A major agricultural shift has recently surfaced; this shift, being that farmers have become less likely to sell their land than they were even a few years ago. This is a surprising shift given that farmers are being offered record prices for their land.
Over the last few decades, farmland has been escaping the hands of farmers and landing into the hands of developers. As farmers have retired, a younger generation of farmers has not stepped in to fulfill farming production leaving a large amount of farmland at the disposal of developers.
Because the value of land has increased astronomically, farmland has become a developer-dominated market. Record land prices and low commodity prices enticed farmers to sell. In many cases there was an urgency to cash in while they could.
This shift resulted in many states enacting farmland protection laws, allowing the state agricultural departments to entice farmers and ranchers with a large chunk of change in exchange for securing their land into agricultural easements, thus warding off urban and suburban development on treasured farmland.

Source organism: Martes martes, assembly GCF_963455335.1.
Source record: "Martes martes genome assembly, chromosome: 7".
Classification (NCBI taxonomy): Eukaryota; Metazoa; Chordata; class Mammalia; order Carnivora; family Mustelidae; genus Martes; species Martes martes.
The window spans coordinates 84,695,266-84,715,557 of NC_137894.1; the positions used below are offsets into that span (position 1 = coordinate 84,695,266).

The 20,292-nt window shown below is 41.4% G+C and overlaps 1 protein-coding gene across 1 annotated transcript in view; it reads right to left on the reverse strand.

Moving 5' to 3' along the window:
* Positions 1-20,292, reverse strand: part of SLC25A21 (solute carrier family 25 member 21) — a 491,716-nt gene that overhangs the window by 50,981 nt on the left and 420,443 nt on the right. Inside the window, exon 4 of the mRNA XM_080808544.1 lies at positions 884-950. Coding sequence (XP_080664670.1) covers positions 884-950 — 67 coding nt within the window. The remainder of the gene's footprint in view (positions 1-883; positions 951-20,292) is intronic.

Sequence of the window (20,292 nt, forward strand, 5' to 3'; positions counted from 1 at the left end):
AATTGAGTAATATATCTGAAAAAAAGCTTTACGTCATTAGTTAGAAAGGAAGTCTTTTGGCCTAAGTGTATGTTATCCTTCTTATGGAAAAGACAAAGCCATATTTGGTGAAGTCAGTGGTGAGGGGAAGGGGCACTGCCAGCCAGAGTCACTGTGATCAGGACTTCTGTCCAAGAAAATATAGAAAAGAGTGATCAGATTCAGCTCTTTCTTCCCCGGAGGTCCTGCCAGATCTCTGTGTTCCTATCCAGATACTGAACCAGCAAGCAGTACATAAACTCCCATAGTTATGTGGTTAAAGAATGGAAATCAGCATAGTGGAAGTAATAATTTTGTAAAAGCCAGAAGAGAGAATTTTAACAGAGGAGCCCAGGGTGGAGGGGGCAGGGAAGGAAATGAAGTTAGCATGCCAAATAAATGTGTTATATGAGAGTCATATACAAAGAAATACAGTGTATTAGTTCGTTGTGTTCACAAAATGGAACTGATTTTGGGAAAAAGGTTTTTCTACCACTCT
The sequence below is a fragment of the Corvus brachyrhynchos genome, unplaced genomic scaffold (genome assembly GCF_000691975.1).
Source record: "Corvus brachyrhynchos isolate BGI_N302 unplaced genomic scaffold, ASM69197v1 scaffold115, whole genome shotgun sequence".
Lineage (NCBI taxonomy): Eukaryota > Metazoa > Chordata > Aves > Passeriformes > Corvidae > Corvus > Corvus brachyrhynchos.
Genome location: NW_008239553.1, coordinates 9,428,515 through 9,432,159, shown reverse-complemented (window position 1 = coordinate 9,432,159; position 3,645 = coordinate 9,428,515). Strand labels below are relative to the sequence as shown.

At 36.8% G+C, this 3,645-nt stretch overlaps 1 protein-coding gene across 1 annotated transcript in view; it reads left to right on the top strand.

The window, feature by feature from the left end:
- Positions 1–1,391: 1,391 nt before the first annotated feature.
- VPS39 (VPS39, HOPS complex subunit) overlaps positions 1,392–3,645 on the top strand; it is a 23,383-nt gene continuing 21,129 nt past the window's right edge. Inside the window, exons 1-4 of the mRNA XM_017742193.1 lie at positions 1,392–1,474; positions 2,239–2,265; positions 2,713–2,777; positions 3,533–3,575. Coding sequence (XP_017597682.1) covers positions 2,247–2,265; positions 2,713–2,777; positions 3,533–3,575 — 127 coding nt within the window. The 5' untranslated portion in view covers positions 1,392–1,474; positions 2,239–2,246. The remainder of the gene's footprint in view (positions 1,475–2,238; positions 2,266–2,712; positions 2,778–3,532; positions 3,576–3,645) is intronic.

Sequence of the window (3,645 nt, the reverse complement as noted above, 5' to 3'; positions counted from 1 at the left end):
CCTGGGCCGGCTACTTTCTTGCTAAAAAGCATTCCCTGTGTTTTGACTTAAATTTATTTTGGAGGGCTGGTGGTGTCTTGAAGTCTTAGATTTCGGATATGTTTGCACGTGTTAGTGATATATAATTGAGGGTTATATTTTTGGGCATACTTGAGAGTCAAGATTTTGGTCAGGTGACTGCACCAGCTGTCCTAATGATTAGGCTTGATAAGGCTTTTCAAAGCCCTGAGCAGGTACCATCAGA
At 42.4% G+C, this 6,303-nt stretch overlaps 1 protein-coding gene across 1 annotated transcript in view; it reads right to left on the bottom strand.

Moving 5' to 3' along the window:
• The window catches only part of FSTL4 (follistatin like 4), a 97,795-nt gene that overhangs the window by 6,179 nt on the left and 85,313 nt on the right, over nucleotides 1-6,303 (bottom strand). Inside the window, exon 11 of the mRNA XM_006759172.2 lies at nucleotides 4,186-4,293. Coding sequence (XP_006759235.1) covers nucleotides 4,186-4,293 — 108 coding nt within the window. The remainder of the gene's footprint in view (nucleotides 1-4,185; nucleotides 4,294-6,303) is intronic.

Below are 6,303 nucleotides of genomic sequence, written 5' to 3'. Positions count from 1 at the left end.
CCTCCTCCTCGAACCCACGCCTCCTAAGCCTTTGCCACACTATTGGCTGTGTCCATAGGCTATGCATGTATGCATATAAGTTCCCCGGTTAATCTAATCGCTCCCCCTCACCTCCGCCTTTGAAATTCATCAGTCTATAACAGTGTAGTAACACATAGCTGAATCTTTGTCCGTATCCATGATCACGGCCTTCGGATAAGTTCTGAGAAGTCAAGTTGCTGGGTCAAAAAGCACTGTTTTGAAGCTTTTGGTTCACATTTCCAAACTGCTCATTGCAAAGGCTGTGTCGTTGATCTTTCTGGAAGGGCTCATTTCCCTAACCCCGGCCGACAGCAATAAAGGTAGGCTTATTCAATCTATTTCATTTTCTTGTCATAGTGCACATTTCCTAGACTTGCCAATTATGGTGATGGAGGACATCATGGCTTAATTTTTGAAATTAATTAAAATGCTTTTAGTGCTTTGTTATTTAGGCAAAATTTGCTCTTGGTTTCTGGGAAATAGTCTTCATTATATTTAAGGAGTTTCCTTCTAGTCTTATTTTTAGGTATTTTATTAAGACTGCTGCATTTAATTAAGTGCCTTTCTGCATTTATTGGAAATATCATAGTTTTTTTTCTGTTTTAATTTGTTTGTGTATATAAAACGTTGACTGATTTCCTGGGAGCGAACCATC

Recently farmers have become less tempted to hand their land over to developers. Many have turned down major lucrative offers. Why? Perhaps it’s the major surge in profits earned by growing commodities (corn, for example), the high profits available to farmers by renting or leasing their farmland to new farmers, and/or the emotional connections to the land.
It’s possible that this shift is only transient (perhaps resulting from the recent spike in commodity prices). Even so, it represents a temporary and positive shift in the agricultural market.
If you are in need of funding as an alternative to selling off your land to developers, Bankers South can help with an agricultural loan or a short term ag bridge loan so that you can take advantage of growing commodity prices.